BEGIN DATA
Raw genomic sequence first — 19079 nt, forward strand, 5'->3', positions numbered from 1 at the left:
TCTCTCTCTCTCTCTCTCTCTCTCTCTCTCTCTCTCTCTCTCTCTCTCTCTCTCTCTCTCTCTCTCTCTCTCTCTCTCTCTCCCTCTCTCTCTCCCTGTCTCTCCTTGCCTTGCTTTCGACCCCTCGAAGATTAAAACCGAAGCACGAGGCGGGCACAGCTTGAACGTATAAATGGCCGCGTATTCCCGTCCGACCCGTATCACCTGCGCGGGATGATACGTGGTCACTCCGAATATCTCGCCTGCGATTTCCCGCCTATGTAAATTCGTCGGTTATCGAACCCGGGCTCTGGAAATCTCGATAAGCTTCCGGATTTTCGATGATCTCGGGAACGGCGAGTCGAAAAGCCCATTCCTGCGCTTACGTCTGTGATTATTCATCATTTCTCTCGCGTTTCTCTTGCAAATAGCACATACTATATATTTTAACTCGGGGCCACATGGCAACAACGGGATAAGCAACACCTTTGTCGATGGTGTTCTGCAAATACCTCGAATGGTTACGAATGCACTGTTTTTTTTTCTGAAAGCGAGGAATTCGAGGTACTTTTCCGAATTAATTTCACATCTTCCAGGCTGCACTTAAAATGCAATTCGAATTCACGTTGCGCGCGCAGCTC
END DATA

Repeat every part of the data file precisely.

Raw genomic sequence first — 19079 nt, forward strand, 5'->3', positions numbered from 1 at the left:
TCTCTCTCTCTCTCTCTCTCTCTCTCTCTCTCTCTCTCTCTCTCTCTCTCTCTCTCTCTCTCTCTCTCTCTCTCTCTCTCTCCCTCTCTCTCTCCCTGTCTCTCCTTGCCTTGCTTTCGACCCCTCGAAGATTAAAACCGAAGCACGAGGCGGGCACAGCTTGAACGTATAAATGGCCGCGTATTCCCGTCCGACCCGTATCACCTGCGCGGGATGATACGTGGTCACTCCGAATATCTCGCCTGCGATTTCCCGCCTATGTAAATTCGTCGGTTATCGAACCCGGGCTCTGGAAATCTCGATAAGCTTCCGGATTTTCGATGATCTCGGGAACGGCGAGTCGAAAAGCCCATTCCTGCGCTTACGTCTGTGATTATTCATCATTTCTCTCGCGTTTCTCTTGCAAATAGCACATACTATATATTTTAACTCGGGGCCACATGGCAACAACGGGATAAGCAACACCTTTGTCGATGGTGTTCTGCAAATACCTCGAATGGTTACGAATGCACTGTTTTTTTTTCTGAAAGCGAGGAATTCGAGGTACTTTTCCGAATTAATTTCACATCTTCCAGGCTGCACTTAAAATGCAATTCGAATTCACGTTGCGCGCGCAGCTC